My ex-husband invited our 19-year-old daughter to spend a long weekend in Las Vegas with him, his wife and their children. She was excited to go. She asked him how to pack, in case she needed dressy clothes. He told her to pack for hot weather and outdoor activities. After arriving, she discovered they weren’t going to Las Vegas at all. They drove to Zion National Park for several days of hiking. But my daughter has heat-induced asthma, and her father knows this! Hiking in 107-degree heat is a health risk for her. When she asked to stop, they refused and she was raised not to argue with them. So she overused her rescue inhaler. Later, she discovered they intentionally misled her about the trip because they feared she wouldn’t come, and they wanted a family picture for their Christmas card. Please tell me I can call them out?
I get your distress, Mom. But I am much more concerned that your young adult daughter has been raised, as you say, to acquiesce to the demands of others rather than to look out for her own well-being. Your (justified) anger about this single episode is small potatoes compared with that.
For you to call out your ex (or anyone else) who pushes your daughter into unsafe activities — after the fact! — does nothing to help her learn to navigate these challenges for herself. And that is the essence of adulthood. Don’t get me wrong: I get the pleasure of screaming down the phone, but that’s not your first order of business here.
Talk to your daughter: “Honey, it’s never selfish to prioritize taking care of yourself over making other people happy. I may not have told you that enough. Put yourself and your safety first, and say no when people ask for things that aren’t right for you.”
Then talk through some smarter choices she could have made over the weekend: explaining the serious health risks to her of hiking in extreme heat; staying at the lodge; or even calling you for help with an early departure if her father and stepmother continued to be unreasonable. Your role is to prepare your daughter for the world, not to fight her battles for her.
I’m Not Fine, Thanks
Last month, I lost my partner of 42 years. I feel broken. When I run into people who know about my partner’s death — friends or neighbors, for instance — they ask me: “So, how are you doing?” I reply honestly, which is to say: “Not very well,” or sometimes I just shake my head. This almost always results in the other person looking uncomfortable. I don’t want to make anyone feel awkward, but I think replying honestly is part of my healing process. I don’t want to say, “I’m fine, thanks.” I’m not. Is there a gracious response that would avoid awkwardness?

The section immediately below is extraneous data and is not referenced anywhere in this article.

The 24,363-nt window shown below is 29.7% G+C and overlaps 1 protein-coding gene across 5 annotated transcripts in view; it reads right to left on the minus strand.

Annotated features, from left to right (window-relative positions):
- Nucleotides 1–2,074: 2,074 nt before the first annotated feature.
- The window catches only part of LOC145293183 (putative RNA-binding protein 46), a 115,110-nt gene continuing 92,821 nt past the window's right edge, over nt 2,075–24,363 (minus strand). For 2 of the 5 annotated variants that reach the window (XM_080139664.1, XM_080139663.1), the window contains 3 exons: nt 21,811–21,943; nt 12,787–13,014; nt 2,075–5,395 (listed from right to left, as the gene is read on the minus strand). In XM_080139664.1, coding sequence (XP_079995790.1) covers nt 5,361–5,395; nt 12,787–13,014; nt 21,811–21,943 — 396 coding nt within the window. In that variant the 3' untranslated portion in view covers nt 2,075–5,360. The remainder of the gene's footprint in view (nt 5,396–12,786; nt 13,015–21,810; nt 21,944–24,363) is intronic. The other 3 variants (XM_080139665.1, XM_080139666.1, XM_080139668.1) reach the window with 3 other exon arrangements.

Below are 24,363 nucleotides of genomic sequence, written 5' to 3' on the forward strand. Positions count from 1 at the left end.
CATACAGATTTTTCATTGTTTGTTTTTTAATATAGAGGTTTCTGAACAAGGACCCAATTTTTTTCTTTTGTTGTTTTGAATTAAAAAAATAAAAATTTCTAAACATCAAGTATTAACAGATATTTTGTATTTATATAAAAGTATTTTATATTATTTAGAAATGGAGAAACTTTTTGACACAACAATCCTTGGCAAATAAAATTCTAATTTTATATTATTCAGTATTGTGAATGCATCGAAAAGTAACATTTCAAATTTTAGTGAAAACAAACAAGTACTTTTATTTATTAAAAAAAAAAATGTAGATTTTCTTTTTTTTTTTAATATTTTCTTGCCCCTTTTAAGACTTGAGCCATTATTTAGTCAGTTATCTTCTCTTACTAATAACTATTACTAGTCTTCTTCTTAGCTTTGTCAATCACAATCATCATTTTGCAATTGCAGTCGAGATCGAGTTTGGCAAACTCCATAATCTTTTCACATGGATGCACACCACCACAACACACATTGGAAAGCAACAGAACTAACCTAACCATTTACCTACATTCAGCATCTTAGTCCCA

I’m so sorry for your loss. I’d like to help you reframe this issue. Your challenge right now is to get through one of the worst periods of your life, not to make it more palatable to random bystanders. “How are you?” How do they think you are 30 days after losing your partner of four decades?
Try to ignore the seeming discomfort of friends and neighbors at your honest responses. (It’s not important.) Keep the focus on you and your feelings. If you believe strongly in making others feel at ease, you can elaborate slightly: “I’m not doing well now, but I’m taking it one day at a time.” There’s hope in that.
My family is planning a milestone birthday for my father, and the entire extended family (all vaccinated and tested) is expected to attend. My mother has hired a professional photographer to take family photos. One of my daughters, in her late 20s, is bringing her serious boyfriend of six months. Should he be included in the family photos?
Consult your daughter. Tell her you want to respect her relationship, but you don’t want to put pressure on it. Then ask her how she’d like to handle family photographs, maybe including the boyfriend in some, but not others. Err on the side of inclusion, though. You don’t want to hurt her. Your relationship with her is more important than photographs.
I Have the Card, but Where’s the Gift?
A grateful client gave my co-worker and me $100 gift cards to a local restaurant. When we tried to use them, we were told they had no value. I am absolutely certain that our client bought them in good faith. At the same time, we would hate to make her feel bad about this. Should we tell her, or is it better to keep quiet?
Definitely tell her about the mishap! But make sure you do so in the context of thanking her for her generous gift. Problems with gift cards are not uncommon. If she calls the restaurant manager and explains the issue (with her credit card statement in hand), that will probably clear things up. Think of it like this: If you were her, would you want to throw away $200 because of a technical glitch?
For help with your awkward situation, send a question to SocialQ@nytimes.com, to Philip Galanes on Facebook or @SocialQPhilip on Twitter.